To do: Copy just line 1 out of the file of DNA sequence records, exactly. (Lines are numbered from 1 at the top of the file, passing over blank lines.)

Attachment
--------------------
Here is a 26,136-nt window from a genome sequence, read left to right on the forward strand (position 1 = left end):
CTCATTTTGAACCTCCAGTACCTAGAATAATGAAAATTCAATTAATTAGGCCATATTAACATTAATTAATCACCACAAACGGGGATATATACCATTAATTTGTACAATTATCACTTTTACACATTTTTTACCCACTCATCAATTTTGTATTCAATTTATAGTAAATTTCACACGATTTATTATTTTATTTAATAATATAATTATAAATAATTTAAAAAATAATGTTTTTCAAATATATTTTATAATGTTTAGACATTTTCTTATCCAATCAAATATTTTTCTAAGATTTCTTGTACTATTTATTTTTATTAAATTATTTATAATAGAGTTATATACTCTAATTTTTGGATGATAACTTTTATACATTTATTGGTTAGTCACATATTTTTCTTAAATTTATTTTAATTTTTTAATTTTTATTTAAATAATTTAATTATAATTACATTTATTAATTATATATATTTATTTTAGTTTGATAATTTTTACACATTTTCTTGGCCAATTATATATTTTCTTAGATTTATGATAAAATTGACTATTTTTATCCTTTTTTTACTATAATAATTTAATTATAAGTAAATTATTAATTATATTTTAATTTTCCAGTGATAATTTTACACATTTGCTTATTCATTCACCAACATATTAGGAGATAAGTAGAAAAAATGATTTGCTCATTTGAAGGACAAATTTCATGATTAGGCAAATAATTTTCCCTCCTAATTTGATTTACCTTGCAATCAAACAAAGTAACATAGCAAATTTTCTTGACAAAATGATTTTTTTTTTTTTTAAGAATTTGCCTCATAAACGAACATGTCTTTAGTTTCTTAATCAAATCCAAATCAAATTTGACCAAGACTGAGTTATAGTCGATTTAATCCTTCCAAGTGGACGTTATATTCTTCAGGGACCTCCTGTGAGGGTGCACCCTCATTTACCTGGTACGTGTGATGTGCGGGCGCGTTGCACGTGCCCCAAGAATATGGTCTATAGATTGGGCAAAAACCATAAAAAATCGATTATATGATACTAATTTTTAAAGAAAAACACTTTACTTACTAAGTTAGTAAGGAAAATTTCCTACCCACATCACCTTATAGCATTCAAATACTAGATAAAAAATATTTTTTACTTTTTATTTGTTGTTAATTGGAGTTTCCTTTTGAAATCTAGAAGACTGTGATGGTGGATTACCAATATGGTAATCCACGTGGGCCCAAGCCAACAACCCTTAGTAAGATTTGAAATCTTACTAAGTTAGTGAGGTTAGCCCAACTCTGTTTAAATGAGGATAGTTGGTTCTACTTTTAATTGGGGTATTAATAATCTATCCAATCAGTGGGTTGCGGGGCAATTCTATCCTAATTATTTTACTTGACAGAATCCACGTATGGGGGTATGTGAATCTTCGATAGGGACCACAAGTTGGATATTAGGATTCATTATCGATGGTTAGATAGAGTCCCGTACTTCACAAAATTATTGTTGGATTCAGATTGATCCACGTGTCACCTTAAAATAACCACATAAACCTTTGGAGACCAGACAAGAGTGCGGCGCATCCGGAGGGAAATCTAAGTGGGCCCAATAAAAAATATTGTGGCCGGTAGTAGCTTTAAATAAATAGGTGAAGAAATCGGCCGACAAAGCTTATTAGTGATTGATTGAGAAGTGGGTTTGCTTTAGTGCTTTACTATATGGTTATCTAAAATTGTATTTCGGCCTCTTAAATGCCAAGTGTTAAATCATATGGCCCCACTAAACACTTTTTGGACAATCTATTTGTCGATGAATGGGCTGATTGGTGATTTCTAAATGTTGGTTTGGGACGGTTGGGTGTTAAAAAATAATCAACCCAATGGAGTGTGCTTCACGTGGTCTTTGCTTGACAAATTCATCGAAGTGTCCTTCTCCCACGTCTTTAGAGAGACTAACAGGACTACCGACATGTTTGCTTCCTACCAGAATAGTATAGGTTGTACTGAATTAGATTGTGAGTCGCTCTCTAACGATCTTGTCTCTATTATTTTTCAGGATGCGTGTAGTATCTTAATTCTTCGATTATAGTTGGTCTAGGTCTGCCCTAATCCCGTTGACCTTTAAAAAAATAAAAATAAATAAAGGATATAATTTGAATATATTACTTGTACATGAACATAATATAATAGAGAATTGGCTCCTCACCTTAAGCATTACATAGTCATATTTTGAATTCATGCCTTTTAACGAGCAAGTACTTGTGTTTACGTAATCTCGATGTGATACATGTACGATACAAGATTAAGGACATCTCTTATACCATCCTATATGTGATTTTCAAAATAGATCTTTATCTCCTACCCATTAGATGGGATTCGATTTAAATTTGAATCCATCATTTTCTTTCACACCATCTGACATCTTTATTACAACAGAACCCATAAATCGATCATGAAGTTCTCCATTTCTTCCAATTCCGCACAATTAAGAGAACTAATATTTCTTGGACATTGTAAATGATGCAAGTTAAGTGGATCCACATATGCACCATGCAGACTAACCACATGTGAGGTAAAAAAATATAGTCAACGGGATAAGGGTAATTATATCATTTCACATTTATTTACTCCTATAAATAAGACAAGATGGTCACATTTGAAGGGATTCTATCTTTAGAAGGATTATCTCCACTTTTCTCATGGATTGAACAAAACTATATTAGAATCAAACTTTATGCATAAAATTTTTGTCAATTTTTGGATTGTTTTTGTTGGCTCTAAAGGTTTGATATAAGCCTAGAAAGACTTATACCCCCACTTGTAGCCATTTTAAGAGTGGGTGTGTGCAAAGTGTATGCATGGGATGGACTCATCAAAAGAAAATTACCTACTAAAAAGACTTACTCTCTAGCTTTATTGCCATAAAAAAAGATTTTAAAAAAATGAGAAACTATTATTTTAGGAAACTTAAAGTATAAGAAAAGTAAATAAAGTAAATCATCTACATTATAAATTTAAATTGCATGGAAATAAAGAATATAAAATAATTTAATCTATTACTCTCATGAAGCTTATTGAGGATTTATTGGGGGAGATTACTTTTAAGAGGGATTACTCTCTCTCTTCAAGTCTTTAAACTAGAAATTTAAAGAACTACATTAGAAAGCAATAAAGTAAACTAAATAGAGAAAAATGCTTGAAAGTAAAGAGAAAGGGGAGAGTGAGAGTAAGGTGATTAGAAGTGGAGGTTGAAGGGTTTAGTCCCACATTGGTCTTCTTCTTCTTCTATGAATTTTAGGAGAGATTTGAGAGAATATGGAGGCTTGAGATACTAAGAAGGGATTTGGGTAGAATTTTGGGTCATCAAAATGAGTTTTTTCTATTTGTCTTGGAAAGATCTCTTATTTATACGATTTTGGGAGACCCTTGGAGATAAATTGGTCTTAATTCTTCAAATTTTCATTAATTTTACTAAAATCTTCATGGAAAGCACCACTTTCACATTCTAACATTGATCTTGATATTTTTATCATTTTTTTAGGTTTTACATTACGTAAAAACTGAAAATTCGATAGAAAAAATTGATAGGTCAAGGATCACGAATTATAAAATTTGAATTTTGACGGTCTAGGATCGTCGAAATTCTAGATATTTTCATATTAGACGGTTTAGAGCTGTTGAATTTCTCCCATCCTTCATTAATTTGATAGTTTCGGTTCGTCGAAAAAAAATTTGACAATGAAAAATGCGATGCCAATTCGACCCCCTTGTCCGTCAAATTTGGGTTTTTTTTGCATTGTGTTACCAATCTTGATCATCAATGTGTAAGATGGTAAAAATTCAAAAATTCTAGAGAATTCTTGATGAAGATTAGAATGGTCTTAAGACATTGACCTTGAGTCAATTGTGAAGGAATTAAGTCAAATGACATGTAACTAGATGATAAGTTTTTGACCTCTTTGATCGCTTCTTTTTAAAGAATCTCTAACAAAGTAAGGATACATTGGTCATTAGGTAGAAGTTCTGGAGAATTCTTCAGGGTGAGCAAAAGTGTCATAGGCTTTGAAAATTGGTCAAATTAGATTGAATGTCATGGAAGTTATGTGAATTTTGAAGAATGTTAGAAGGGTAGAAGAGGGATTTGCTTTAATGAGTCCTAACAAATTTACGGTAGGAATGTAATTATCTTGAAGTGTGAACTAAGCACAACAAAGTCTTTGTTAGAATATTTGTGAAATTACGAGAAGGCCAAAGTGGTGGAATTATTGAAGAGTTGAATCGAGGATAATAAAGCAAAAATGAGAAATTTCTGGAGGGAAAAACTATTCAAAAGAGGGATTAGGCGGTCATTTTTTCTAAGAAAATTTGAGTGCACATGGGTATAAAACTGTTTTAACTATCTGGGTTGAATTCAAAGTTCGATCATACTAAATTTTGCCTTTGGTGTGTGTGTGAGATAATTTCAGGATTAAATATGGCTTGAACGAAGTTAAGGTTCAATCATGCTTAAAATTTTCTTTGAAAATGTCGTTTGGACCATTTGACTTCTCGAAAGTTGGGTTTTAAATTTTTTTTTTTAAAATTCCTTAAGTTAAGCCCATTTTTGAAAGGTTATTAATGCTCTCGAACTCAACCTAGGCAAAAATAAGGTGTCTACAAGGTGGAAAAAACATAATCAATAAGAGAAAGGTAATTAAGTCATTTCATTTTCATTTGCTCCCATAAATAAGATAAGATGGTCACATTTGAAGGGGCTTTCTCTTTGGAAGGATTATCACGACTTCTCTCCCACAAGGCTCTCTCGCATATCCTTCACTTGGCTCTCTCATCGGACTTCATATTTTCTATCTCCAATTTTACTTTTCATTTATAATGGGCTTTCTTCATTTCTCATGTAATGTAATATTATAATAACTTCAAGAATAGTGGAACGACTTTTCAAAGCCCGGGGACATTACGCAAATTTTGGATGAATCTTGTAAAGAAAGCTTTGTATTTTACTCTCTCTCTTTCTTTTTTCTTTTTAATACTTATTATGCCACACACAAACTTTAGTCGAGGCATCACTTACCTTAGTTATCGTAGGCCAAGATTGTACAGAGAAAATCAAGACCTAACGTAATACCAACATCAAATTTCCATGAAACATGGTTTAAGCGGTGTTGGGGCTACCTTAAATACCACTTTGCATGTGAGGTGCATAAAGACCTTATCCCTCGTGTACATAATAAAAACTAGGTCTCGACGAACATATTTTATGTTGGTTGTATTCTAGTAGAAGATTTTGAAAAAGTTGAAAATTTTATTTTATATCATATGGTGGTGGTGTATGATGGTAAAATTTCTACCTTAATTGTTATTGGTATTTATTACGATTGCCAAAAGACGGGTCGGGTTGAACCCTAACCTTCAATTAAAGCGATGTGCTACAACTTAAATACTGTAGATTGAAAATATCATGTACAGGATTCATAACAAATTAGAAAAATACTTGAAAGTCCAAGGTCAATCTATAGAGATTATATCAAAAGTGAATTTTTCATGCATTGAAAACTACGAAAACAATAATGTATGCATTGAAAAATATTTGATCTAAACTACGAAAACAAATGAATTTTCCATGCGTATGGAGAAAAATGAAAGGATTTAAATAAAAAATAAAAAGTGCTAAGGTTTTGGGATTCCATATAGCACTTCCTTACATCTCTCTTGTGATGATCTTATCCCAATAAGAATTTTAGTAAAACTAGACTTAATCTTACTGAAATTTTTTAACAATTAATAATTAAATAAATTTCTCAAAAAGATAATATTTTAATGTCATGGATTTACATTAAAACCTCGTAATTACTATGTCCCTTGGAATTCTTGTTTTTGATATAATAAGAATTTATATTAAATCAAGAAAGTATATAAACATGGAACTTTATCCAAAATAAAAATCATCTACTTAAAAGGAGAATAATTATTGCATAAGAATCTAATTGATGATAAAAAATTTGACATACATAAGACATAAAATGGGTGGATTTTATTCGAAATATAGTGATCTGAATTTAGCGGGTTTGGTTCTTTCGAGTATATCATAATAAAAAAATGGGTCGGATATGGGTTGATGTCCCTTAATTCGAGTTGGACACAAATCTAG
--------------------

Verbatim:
Here is a 26,136-nt window from a genome sequence, read left to right on the forward strand (position 1 = left end):